More sutainable Android Software with Project Treble and 6-y LTS Kernels on Android O?

Recently, we could read and hear about Google putting some effort in facilitating easier updates for android devices:

So, even though three years are not the promised four years, we can still see a trend of increasing years of guaranteed software support on Android phones.

That is a positive trend! I hope that Google takes the gloves off soon and guarantees four upgrades to a new android version, forcing other vendors to at least start guaranteeing something for their phones. As I said before, this would really be a unique selling point. Also this would really mean a big leap forward regarding sustainability of Android phones! Let’s see if any of the Oreo Phones being release now will support Android S 😉

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Android 7 (Nougat) on a 5-year-old phone

A 5-year-old phone is not going to the kindergarden, it is more likely to be found on the phone graveryard. One important reason for this is that its manufacturer stopped caring for it at least three years ago. Fortunately, there are other caretakers – people that maintain the latest android version also for five-year-old phone grannies – in form of custom ROMs.
So, is it possible to run the latest Android version on a device that’s 5 years old? Hell, yes! This article shows how.

My old HTC One S (aka ville, the older S4 processor not the “C2” with S3 processor), launched April 2012 runs terribly laggy on its latest stock anroid 4 firmware, last update 2013 – four years ago! That’s why it was retired a long time ago. At the beginning of 2017, when the first unofficial builds of lineage OS turned up, I was surprised to see that HTC One S was among them. I was wondering, how can such an old device run the latest android version? I had to see for myself.

TLDR; Android Nougat works surprisingly well, way better than the latest Stock version but HTC makes it a hell of a way to get there. Lets see what has to be done.

Note that all files on your device will be deleted during the process!

Unlock Bootloader

To be able to flash software to our HTC devices, HTC forces us create an account on htcdev.com and register our device there. Then we receive an unlock code as zip file which we can flash on our device.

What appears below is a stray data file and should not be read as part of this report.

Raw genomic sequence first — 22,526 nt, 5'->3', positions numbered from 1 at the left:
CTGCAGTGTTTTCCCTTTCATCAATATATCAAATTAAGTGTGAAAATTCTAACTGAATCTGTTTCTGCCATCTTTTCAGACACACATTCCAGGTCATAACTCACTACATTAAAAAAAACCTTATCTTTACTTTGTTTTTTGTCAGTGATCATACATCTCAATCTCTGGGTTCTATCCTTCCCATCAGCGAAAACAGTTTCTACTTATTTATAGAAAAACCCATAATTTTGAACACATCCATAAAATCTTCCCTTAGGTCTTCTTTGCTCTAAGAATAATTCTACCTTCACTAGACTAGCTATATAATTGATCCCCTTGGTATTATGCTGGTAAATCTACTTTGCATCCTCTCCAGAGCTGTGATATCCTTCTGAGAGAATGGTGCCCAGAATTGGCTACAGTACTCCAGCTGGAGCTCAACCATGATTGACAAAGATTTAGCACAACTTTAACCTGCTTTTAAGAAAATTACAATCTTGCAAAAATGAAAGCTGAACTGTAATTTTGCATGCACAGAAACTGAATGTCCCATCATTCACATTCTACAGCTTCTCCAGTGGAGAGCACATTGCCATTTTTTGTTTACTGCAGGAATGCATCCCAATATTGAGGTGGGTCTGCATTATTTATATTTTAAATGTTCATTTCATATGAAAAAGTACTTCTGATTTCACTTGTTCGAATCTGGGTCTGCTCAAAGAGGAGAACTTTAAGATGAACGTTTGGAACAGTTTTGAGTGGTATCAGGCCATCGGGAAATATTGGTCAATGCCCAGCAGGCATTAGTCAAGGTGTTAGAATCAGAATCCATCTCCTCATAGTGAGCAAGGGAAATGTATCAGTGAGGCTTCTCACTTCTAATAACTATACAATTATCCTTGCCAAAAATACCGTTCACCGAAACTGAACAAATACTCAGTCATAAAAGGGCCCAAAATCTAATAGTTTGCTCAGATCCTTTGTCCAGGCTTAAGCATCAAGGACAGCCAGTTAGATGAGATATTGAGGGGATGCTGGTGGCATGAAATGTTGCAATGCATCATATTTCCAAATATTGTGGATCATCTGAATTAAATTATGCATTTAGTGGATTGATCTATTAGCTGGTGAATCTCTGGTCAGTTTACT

adb reboot bootloader

fastboot flash unlocktoken Unlock_code.bin

For all Windows 8 (and also Windows 10, apparently) users who have problems getting the fastboot driver to work, whereas ADB works, this little registry edit did the trick for me.

In the bootloader make sure to remember your HBoot version, it will be required during the process.

HBoot 2.16 - we're good!

HBoot 2.16 – we’re good!

Flash TWRP

Download from here to your PC and flash as follows


fastboot flash recovery twrp.img

fastboot reboot

Check HBoot version

I had to find out the hard way by flashing lineage 14.1 that there are requirements regarding the HBoot (HTC Bootloader) version:  HBoot 2.16 is required.

So better check in advance. If you’re on HBoot 2.16 flash lineage and enjoy. If not, let the games beginn.

S-OFF & root

Upgrading HBoot needs S-OFF (Security off, enables writing to /system directory). On top of unlocking our bootloader at htcdev.com we need to risk bricking our phone to enalbe writing in the /system directory of our device.
Those two things are the reasons why I most likely won’t ever buy an HTC device again.
Anyway, with the One S, we’re lucky! S-OFF takes a bit of time but not much effort and comes at almost no risk, thanks to rumrunner (a good overview of other S-OFF Mechanisms is described here). Rumrunner makes it easy to get S-OFF, but it needs root access.

What? Why are we doing this again? We want to Upgrade HBoot, that’s why we need S-OFF, in order to get S-OFF, we need root. That’s the last unpleasant surpise, promise!
Lucky again, root access can be gained easily on HTC One S. I used Superboot: Just Download, execute Script on PC while Phone phone is in bootloader mode. Root done. More detailed description here.

Then just download rumrunner follow the instructions, wait for about 10 minutes (don’t worry, your phone is restarting about one million times) and you’re S-OFF!

Upgrade HBoot

We’re getting closer. Now, with S-OFF we can flash HBoot 2.16. I followed these instructions, and found the firmware here.

Caution: After flashing HBoot 2.16, the internal memory is really small, only 50 MB left. Obviously Android 4 and Hboot 2.16 are not good friends. Don’t worry, this is solved once Android 7 is flashed.

Flash Android 7.1.2

It’s finally gonna happen. We’ll flash Lineage 14.1, Android 7.1.2 (maintained by moozon, thanks so much!). But how, the internal memory is only 50MB, but the image is almost 300MB? I copied the image to an USB thumb drive, connected it to the phone via an USB OTG adapter and flashed via TWRP Recovery. TWRP also offers ADB sideloading, which might be an alternative, it you don’t have an USB OTG Adapter at hand.